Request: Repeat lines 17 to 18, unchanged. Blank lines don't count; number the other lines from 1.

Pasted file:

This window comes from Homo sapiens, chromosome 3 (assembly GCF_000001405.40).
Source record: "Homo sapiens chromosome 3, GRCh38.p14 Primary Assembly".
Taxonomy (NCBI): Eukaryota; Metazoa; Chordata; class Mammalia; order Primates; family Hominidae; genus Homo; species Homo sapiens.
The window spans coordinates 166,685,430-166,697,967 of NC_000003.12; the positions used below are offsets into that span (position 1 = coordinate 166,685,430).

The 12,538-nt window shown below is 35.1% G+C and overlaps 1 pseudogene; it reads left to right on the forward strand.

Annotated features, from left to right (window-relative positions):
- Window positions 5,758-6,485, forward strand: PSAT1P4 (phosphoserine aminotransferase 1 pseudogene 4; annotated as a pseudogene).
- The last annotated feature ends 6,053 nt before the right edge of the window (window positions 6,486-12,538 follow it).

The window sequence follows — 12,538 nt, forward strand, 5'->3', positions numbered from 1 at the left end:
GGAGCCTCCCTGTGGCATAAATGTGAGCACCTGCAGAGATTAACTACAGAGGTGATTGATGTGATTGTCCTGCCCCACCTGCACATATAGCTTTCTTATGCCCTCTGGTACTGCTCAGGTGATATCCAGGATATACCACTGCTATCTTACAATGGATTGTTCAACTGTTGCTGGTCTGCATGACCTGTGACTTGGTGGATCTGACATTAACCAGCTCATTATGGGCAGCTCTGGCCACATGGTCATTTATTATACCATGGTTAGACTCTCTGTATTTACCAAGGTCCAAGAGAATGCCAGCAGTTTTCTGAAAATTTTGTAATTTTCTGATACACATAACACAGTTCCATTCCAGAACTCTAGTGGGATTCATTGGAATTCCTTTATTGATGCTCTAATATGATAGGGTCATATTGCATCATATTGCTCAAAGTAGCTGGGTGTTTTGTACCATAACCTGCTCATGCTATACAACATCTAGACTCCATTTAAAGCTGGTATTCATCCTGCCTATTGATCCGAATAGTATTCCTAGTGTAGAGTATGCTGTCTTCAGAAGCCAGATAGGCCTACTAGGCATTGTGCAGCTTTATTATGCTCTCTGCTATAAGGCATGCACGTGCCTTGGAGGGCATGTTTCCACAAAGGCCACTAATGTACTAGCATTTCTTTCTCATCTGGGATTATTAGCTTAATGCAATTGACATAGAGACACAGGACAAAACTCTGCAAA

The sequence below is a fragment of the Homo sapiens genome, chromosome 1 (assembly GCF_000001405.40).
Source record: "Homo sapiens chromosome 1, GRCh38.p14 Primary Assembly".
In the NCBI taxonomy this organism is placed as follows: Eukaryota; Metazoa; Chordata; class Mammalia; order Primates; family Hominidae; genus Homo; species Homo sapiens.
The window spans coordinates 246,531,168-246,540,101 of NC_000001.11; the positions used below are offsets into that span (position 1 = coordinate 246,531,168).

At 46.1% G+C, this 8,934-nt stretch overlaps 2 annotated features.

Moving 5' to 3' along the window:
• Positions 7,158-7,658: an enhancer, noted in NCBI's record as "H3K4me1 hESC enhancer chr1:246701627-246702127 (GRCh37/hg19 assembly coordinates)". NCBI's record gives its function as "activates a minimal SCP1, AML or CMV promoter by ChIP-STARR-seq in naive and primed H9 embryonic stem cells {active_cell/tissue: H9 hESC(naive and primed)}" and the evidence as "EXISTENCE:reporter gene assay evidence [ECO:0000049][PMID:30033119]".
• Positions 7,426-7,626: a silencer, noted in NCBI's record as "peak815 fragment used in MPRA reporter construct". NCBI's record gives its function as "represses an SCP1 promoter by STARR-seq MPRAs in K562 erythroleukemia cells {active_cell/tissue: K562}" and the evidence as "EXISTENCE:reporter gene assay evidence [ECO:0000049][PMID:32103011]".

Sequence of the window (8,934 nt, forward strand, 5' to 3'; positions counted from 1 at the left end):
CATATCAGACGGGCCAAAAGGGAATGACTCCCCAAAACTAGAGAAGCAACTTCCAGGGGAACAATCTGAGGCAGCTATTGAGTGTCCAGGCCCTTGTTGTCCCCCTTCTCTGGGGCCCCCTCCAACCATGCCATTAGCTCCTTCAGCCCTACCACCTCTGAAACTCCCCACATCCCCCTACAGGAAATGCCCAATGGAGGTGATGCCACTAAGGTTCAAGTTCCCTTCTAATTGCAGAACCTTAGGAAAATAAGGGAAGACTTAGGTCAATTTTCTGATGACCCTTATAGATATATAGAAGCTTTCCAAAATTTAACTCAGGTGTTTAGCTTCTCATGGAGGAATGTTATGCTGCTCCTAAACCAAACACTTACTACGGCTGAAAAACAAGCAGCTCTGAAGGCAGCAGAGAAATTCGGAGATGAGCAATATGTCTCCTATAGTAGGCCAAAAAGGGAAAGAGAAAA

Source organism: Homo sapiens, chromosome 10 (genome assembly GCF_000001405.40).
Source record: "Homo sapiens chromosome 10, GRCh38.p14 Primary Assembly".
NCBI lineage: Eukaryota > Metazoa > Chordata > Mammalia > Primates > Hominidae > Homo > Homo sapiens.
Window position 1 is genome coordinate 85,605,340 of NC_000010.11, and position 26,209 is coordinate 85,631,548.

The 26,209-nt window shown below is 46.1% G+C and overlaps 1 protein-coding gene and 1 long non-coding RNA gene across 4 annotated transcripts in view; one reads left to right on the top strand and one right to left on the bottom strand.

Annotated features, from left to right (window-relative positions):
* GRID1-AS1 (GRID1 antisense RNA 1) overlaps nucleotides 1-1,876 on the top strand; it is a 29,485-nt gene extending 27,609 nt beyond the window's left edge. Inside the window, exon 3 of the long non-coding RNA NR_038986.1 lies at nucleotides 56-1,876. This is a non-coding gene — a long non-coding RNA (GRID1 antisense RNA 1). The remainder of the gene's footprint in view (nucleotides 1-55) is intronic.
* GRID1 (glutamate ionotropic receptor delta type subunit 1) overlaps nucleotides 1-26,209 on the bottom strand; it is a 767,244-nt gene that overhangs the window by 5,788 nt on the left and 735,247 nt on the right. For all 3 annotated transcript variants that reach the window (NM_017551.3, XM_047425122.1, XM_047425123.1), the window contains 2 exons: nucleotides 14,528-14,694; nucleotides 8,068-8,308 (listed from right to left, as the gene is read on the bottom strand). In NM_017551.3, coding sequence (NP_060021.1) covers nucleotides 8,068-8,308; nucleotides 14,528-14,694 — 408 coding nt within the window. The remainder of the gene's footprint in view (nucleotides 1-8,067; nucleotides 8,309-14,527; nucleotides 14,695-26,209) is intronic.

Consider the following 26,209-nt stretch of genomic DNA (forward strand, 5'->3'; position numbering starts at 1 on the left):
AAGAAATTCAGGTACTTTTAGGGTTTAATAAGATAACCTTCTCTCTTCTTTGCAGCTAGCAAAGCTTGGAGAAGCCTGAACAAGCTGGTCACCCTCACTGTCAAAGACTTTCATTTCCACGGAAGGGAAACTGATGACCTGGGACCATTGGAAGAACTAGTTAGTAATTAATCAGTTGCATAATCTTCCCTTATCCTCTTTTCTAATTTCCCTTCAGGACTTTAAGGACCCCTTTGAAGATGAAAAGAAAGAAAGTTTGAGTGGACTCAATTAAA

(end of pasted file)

• Positions 7,158-7,658: an enhancer, noted in NCBI's record as "H3K4me1 hESC enhancer chr1:246701627-246702127 (GRCh37/hg19 assembly coordinates)". NCBI's record gives its function as "activates a minimal SCP1, AML or CMV promoter by ChIP-STARR-seq in naive and primed H9 embryonic stem cells {active_cell/tissue: H9 hESC(naive and primed)}" and the evidence as "EXISTENCE:reporter gene assay evidence [ECO:0000049][PMID:30033119]".
• Positions 7,426-7,626: a silencer, noted in NCBI's record as "peak815 fragment used in MPRA reporter construct". NCBI's record gives its function as "represses an SCP1 promoter by STARR-seq MPRAs in K562 erythroleukemia cells {active_cell/tissue: K562}" and the evidence as "EXISTENCE:reporter gene assay evidence [ECO:0000049][PMID:32103011]".